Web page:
Inflationary Rocket Train Accelerating Rapidly (April 2021)
The Coming Inflation Conflagration (Feb. 2021)
I lay out those tracks that were given in advance of the actual events because it gives credibility to the warnings I’m about to give here regarding the path of inflation that has a good chance of re-emerging this year.
The inflation invasion
As with the start of those predictions back in 2021, I’m not ready to state with certainty quite yet whether another advance of inflation is coming, but there are good reasons forming again to be concerned about it, and one reason that could make inflation absolutely formidable.
What I can say with certainty is that inflation will not back down to where the Fed believes it has won the inflationary war as easily as stock investors keep believing. This war will outlive expectations just like the Ukraine war that was supposed to be over in a month and still has no end in sight. In that war, Russia made initial gains as the Fed is doing against inflation right now. But Ukraine held on longer than most believed and even staged a surprising comeback. I think that war makes a good example of how the war with inflation is likely to go. Inflation has that kind of fight in it that many in the stock and bond markets are not expecting, and it has empowerment behind it, too.
In the short term, we see again the kinds of background (producer) inflation that I said in those months now far behind us would push through to new inflation. Those background pressures are starting to show in some areas again now, indicating that, inflation could edge back upward even if the Fed keeps its foot on the brakes.
All gassed up but where to go?
One major driver I reported in The Daily Doom today is that fuel prices are back on the rise.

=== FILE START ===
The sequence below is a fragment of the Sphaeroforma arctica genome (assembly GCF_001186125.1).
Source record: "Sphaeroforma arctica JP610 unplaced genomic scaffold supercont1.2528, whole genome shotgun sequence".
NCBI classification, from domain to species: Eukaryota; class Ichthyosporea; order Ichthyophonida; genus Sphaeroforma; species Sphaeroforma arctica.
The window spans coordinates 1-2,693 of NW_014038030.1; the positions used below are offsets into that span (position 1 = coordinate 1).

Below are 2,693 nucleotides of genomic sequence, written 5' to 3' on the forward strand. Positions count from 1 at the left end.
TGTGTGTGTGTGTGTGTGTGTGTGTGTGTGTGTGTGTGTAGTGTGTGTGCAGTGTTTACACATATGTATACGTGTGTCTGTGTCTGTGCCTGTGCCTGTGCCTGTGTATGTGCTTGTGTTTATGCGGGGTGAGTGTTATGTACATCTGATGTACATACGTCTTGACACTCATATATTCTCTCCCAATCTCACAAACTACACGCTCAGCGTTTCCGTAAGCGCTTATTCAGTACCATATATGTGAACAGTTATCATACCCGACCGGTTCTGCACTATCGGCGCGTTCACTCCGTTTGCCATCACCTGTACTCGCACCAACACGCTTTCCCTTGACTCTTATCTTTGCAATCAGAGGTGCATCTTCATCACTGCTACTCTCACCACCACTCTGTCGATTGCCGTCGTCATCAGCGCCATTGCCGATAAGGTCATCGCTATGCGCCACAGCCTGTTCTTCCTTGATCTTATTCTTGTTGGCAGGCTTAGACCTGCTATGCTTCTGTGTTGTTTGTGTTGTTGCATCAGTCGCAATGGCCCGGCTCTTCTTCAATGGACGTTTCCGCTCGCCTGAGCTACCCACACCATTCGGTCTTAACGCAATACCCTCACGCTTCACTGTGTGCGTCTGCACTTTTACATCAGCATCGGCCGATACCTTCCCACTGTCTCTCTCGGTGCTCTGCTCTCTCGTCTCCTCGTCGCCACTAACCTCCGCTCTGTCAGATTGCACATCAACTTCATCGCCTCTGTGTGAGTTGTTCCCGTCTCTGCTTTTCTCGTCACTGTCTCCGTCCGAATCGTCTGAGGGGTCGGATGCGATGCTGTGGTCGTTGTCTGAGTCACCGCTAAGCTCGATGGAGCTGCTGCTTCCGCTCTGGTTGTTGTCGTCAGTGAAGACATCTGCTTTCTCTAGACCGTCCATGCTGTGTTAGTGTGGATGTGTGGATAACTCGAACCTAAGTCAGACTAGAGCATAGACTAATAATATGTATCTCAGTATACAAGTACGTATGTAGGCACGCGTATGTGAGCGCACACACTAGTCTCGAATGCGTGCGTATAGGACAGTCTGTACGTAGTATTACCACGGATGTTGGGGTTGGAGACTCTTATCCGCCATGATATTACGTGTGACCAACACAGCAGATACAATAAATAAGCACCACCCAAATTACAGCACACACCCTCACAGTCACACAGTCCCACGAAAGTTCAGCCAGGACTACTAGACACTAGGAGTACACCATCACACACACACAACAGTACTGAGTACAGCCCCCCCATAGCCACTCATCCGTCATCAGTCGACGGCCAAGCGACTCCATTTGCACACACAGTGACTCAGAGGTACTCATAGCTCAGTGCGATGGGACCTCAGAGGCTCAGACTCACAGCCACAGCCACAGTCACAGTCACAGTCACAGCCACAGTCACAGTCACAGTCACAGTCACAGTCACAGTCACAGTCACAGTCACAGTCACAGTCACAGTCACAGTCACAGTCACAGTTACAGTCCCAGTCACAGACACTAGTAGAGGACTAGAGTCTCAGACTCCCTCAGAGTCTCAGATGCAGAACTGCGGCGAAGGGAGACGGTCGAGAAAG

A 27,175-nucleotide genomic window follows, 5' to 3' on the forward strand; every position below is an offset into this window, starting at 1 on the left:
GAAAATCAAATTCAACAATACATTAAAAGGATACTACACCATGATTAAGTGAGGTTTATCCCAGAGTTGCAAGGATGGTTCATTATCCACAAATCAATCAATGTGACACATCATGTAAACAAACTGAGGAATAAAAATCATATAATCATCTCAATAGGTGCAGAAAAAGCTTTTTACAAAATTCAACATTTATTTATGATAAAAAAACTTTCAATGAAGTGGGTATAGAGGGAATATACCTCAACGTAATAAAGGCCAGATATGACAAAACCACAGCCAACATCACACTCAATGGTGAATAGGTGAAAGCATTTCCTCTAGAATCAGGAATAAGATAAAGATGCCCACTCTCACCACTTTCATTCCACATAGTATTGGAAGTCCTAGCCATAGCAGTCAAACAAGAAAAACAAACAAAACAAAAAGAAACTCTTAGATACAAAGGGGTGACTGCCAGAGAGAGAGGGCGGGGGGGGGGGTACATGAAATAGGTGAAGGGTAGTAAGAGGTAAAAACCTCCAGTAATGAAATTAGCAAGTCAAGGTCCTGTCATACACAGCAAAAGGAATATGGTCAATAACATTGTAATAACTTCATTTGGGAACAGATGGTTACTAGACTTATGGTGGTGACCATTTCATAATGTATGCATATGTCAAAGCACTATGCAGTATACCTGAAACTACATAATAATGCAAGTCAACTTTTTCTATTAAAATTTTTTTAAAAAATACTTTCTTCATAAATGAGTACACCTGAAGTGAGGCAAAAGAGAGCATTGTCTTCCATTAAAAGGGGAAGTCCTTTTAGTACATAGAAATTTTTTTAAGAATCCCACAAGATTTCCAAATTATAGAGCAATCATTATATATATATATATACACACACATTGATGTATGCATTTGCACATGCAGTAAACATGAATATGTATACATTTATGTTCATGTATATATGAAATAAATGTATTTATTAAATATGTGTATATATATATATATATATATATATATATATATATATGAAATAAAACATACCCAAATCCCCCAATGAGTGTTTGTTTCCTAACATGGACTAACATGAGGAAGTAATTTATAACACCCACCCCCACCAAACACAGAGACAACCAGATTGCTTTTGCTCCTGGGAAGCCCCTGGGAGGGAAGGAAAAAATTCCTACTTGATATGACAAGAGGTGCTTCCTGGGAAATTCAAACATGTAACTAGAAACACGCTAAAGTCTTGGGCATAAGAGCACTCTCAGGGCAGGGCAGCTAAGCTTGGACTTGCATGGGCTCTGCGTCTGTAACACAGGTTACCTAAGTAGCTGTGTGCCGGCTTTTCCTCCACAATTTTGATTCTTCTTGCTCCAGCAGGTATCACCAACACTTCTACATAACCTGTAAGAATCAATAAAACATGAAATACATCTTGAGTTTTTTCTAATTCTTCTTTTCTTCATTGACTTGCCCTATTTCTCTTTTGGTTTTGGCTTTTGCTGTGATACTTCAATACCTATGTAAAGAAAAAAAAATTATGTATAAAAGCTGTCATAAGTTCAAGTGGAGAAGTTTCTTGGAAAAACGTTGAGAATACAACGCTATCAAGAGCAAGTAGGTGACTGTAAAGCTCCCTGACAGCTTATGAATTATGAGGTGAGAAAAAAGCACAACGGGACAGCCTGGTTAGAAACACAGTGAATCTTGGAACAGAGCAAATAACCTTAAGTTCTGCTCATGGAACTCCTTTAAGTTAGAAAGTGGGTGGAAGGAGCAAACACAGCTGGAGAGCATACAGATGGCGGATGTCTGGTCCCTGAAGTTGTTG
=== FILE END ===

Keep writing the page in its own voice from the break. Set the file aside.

U.S. Gasoline Prices Continue To Climb
Gasoline prices continue to climb for the fourth straight week, rising 32.7 cents over the last month as crude oil prices rise, data from AAA showed on Monday.
Gasoline prices are rising along with the rise in WTI crude oil prices, which are up $3 per barrel from a week ago, and up $2 per barrel from a month ago.
That doesn’t mean much if crude prices do not continue to rise; however, there are reasons to think they will, and gasoline and diesel, of course, drive the price of just about everything because they are involved in the transport of all resources and all finished products. So, they are a major leading indicator of future price rises in all goods and services IF the rise in crude prices continues. There is more, though, than just the cost of crude pushing those prices up:
In addition to rising crude oil prices, gasoline prices are rising as “continued refinery challenges kept supply of gasoline from rising more substantially,” Patrick DeHaan, head of petroleum analysis at GasBuddy said in a Monday note.
Aside from those refinery issues that are pressuring prices right now, the crude price pressure looks likely to build for the following reasons:
“Macroeconomic factors have continued to weigh on oil and refined products, as strong demand in China hasn’t been slowed much by a surge in new Covid cases. In addition, releases of crude oil from the Strategic Petroleum Reserve have wrapped up. Concerns are increasing that without additional oil, supply will tighten in the weeks ahead, especially as the nation starts to move away from softer demand in the height of winter. Moving forward, it doesn’t look good for motorists, with prices likely to continue accelerating,” DeHaan added.
On top of that, the recent European price caps put on Russian crude are already showing strong effect. Another article in The Daily Doom today reported the following:
Russian Oil Exports Plunged By 820,000 Bpd Last Week
Russian crude oil shipments from its key export terminals slumped by 22%, or by 820,000 barrels per day (bpd), last week, compared to the previous week, according to tanker tracking data monitored by Bloomberg.
A 22% decline in crude shipments out of Russian ports puts upward price pressure on all other crude prices as other sources have to make up the shortfall.
On top of that, the EU bans—effective February 5—seaborne imports of Russian refined oil products and around 1 million bpd of Russian diesel, naphtha, and other fuels need to find a home elsewhere if Moscow wants to continue getting money for those products.
What that likely translates into is additional pricing pressure on all petroleum products in areas where those bans will cut off Russian supply as they become effective since those price caps in refined products don’t go into play until February. They may have the same effect as the price caps on crude, cutting back supply of refined Russian products throughout the West where the sanctions apply, pushing more demand to the US and giving those supply sources more room to raise their prices due to the dwindling price competition.